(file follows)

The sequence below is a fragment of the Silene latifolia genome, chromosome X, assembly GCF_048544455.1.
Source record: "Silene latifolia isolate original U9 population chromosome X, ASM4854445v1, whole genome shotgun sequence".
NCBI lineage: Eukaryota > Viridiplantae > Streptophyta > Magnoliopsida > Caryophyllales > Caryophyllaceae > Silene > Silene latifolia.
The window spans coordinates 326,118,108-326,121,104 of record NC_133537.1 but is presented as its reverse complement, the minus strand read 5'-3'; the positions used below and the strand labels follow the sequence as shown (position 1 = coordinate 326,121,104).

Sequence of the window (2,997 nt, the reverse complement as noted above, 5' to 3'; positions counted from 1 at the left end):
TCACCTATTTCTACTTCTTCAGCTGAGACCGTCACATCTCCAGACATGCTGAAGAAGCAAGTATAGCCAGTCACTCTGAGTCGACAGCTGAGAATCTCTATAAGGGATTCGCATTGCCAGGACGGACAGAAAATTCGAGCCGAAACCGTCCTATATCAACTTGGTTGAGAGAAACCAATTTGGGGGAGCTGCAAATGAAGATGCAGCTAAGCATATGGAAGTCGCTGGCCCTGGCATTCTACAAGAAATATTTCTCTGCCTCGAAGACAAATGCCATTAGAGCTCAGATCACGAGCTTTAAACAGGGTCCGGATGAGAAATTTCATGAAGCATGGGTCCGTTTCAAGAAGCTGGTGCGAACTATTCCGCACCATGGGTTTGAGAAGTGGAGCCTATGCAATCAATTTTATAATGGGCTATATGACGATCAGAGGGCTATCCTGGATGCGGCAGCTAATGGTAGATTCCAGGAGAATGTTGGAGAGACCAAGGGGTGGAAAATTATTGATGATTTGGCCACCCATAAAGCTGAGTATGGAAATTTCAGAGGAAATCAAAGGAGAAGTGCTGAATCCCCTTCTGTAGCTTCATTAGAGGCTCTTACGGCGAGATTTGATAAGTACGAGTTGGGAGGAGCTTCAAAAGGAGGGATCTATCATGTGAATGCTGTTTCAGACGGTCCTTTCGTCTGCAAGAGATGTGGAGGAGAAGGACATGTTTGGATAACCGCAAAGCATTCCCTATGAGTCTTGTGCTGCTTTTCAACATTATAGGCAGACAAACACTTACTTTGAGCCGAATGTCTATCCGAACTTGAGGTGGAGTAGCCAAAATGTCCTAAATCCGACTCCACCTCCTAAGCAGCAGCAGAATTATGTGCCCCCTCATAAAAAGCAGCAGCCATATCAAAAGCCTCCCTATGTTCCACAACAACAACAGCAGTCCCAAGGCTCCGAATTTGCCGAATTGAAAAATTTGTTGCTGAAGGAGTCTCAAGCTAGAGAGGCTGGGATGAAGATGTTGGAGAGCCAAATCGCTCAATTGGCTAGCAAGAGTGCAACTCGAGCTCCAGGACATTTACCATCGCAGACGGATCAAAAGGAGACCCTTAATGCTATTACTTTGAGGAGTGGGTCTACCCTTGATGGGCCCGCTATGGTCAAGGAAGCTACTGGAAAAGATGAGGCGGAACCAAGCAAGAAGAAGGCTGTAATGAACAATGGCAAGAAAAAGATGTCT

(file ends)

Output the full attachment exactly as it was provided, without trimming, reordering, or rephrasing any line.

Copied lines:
The sequence below is a fragment of the Silene latifolia genome, chromosome X, assembly GCF_048544455.1.
Source record: "Silene latifolia isolate original U9 population chromosome X, ASM4854445v1, whole genome shotgun sequence".
NCBI lineage: Eukaryota > Viridiplantae > Streptophyta > Magnoliopsida > Caryophyllales > Caryophyllaceae > Silene > Silene latifolia.
The window spans coordinates 326,118,108-326,121,104 of record NC_133537.1 but is presented as its reverse complement, the minus strand read 5'-3'; the positions used below and the strand labels follow the sequence as shown (position 1 = coordinate 326,121,104).

Sequence of the window (2,997 nt, the reverse complement as noted above, 5' to 3'; positions counted from 1 at the left end):
TCACCTATTTCTACTTCTTCAGCTGAGACCGTCACATCTCCAGACATGCTGAAGAAGCAAGTATAGCCAGTCACTCTGAGTCGACAGCTGAGAATCTCTATAAGGGATTCGCATTGCCAGGACGGACAGAAAATTCGAGCCGAAACCGTCCTATATCAACTTGGTTGAGAGAAACCAATTTGGGGGAGCTGCAAATGAAGATGCAGCTAAGCATATGGAAGTCGCTGGCCCTGGCATTCTACAAGAAATATTTCTCTGCCTCGAAGACAAATGCCATTAGAGCTCAGATCACGAGCTTTAAACAGGGTCCGGATGAGAAATTTCATGAAGCATGGGTCCGTTTCAAGAAGCTGGTGCGAACTATTCCGCACCATGGGTTTGAGAAGTGGAGCCTATGCAATCAATTTTATAATGGGCTATATGACGATCAGAGGGCTATCCTGGATGCGGCAGCTAATGGTAGATTCCAGGAGAATGTTGGAGAGACCAAGGGGTGGAAAATTATTGATGATTTGGCCACCCATAAAGCTGAGTATGGAAATTTCAGAGGAAATCAAAGGAGAAGTGCTGAATCCCCTTCTGTAGCTTCATTAGAGGCTCTTACGGCGAGATTTGATAAGTACGAGTTGGGAGGAGCTTCAAAAGGAGGGATCTATCATGTGAATGCTGTTTCAGACGGTCCTTTCGTCTGCAAGAGATGTGGAGGAGAAGGACATGTTTGGATAACCGCAAAGCATTCCCTATGAGTCTTGTGCTGCTTTTCAACATTATAGGCAGACAAACACTTACTTTGAGCCGAATGTCTATCCGAACTTGAGGTGGAGTAGCCAAAATGTCCTAAATCCGACTCCACCTCCTAAGCAGCAGCAGAATTATGTGCCCCCTCATAAAAAGCAGCAGCCATATCAAAAGCCTCCCTATGTTCCACAACAACAACAGCAGTCCCAAGGCTCCGAATTTGCCGAATTGAAAAATTTGTTGCTGAAGGAGTCTCAAGCTAGAGAGGCTGGGATGAAGATGTTGGAGAGCCAAATCGCTCAATTGGCTAGCAAGAGTGCAACTCGAGCTCCAGGACATTTACCATCGCAGACGGATCAAAAGGAGACCCTTAATGCTATTACTTTGAGGAGTGGGTCTACCCTTGATGGGCCCGCTATGGTCAAGGAAGCTACTGGAAAAGATGAGGCGGAACCAAGCAAGAAGAAGGCTGTAATGAACAATGGCAAGAAAAAGATGTCT